Talented people with some measure of ability in accruing skill have the same proposition before them as anyone else: live in service of ideals higher than oneself or indulge in smallness for the sake of comfort.

Most of the talented in this irreligious age choose the latter. They build up what amounts to stupid human tricks. They get really good at making a bowl of macaroni and cheese a certain way. They become good at singing in an ugly fashion. They get good at not actually working for a living but skimming off the top someone else’s hard won work. Or they become skilled at just getting by. Or they do some dumb thing like become the world’s greatest ______ (insert latest hobby people have taken up).

To endeavor to greatness in a chosen field automatically means being set against the norm. This is too uncomfortable a prospect for most talented people. The early, egotistical payoff of having won attention for their talent hits up against the realities of modernity’s tendency to lop off the head of anyone too good at anything. The most vain of the talented will quietly lie to themselves that they didn’t truly surrender but you see a marked drop-off in the beauty of their output. This was commonly referred to as the “sophomore slump” in recording artists. The second album is never as good as the first. Or for the prodigious, the breakout album is always followed up by a clunker.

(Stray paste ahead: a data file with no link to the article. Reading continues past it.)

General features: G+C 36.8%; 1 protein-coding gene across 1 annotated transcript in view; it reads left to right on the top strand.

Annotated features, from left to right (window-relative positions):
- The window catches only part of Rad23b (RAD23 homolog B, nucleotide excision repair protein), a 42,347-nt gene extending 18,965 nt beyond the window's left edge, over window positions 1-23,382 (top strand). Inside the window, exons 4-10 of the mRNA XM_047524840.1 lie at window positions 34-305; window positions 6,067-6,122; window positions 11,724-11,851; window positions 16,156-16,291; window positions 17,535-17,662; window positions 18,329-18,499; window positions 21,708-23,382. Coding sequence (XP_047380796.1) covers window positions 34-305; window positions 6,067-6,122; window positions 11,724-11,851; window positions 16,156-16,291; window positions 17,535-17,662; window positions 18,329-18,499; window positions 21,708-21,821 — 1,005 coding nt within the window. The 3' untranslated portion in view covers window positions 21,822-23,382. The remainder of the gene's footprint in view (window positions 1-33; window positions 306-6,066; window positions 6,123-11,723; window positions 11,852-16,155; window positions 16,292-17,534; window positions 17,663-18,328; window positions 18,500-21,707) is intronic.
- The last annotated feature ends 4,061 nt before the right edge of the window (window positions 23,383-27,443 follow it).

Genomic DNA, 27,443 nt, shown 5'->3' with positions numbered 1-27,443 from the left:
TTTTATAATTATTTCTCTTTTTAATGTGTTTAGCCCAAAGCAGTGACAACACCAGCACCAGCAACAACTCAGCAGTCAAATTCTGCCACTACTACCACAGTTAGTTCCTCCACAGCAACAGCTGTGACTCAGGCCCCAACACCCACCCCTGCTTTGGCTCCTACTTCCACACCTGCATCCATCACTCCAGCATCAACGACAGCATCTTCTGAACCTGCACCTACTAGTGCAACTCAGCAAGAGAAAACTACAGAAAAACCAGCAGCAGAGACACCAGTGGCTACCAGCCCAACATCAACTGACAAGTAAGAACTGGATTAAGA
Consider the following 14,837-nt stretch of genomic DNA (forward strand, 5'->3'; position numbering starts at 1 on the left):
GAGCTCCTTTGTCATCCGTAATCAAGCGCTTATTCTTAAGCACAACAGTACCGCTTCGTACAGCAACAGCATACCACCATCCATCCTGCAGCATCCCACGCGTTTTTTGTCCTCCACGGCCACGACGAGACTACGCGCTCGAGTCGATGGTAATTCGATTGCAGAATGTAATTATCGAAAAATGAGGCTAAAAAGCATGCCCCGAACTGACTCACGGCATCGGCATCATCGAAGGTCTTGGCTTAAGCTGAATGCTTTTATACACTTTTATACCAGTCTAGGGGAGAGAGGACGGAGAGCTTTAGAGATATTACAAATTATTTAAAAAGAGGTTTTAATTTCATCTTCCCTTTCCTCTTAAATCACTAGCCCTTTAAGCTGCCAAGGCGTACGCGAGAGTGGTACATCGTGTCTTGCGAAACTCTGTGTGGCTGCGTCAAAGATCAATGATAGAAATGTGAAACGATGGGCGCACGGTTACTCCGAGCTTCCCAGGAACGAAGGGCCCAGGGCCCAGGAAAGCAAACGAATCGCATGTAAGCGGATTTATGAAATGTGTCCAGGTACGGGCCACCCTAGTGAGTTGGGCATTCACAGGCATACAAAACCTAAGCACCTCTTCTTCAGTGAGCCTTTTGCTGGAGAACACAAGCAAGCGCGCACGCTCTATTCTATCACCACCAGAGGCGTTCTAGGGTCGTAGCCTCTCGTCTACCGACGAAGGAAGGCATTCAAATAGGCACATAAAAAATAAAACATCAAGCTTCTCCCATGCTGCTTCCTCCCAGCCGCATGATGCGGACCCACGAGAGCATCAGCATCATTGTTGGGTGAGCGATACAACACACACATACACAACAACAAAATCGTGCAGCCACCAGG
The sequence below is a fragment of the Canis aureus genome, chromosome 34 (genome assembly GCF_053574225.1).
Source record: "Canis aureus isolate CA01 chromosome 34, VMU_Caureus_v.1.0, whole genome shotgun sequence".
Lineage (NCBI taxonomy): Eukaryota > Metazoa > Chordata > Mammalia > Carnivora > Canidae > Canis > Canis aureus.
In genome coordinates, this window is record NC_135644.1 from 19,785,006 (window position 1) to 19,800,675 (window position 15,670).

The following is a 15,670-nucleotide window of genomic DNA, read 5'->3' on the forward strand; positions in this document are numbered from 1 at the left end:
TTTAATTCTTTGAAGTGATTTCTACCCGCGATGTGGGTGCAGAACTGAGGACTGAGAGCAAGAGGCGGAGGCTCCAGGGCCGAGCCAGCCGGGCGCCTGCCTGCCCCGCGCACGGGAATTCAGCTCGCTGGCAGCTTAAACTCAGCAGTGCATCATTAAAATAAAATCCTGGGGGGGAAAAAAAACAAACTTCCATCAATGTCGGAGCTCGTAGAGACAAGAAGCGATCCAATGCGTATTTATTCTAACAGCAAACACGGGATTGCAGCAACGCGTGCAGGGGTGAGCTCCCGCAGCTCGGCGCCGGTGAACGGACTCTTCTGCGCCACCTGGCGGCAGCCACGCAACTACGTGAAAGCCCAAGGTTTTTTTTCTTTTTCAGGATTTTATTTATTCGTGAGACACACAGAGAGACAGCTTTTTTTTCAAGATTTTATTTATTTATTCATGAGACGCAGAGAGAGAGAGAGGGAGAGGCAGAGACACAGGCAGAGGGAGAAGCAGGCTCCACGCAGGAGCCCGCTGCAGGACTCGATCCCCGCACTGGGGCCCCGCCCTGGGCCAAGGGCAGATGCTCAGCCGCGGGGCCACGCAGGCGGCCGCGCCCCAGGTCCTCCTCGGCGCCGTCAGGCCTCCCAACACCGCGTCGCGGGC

The cost of greatness goes up as we age, too. There’s the old adage that if you have not contributed something groundbreaking in your field by 25 or 30, you’ll never “get over the hump”. There is a lot of truth to this. But there is also the truth of working harder to overcome cognitive decline in middle age in order to get over the hump again and again. Add the pressures of civilized society working to undermine greatness and corrupt the soul and the “thin and narrow” gets awfully narrow as the years go by.

Doing something above average takes tremendous effort and dedicated focus, let alone something great. Most people are too interesting in nursing themselves to sleep with electronic devices.

The West is sinking. It is taking artistry and potential artistry down with it. Those committed to their craft must dig ever deeper to find the enlivening spark. This will not always be the way. Anything less, however, and the artist risks falling into domesticated human tricks. A knack for working with marble turns into a knack for making cookies and muffins and getting fat. A knack for soaring, operatic themes turns into a withering enthusiasm for complicated video games or keeping many browser tabs open at once. A love for prolonged social contact with grand projects in mind turns into farting around on social media from sunup to sundown. The domesticated human tricks that vaulted many a billionaire into the stratosphere are losing their charm. Only true artistry will survive.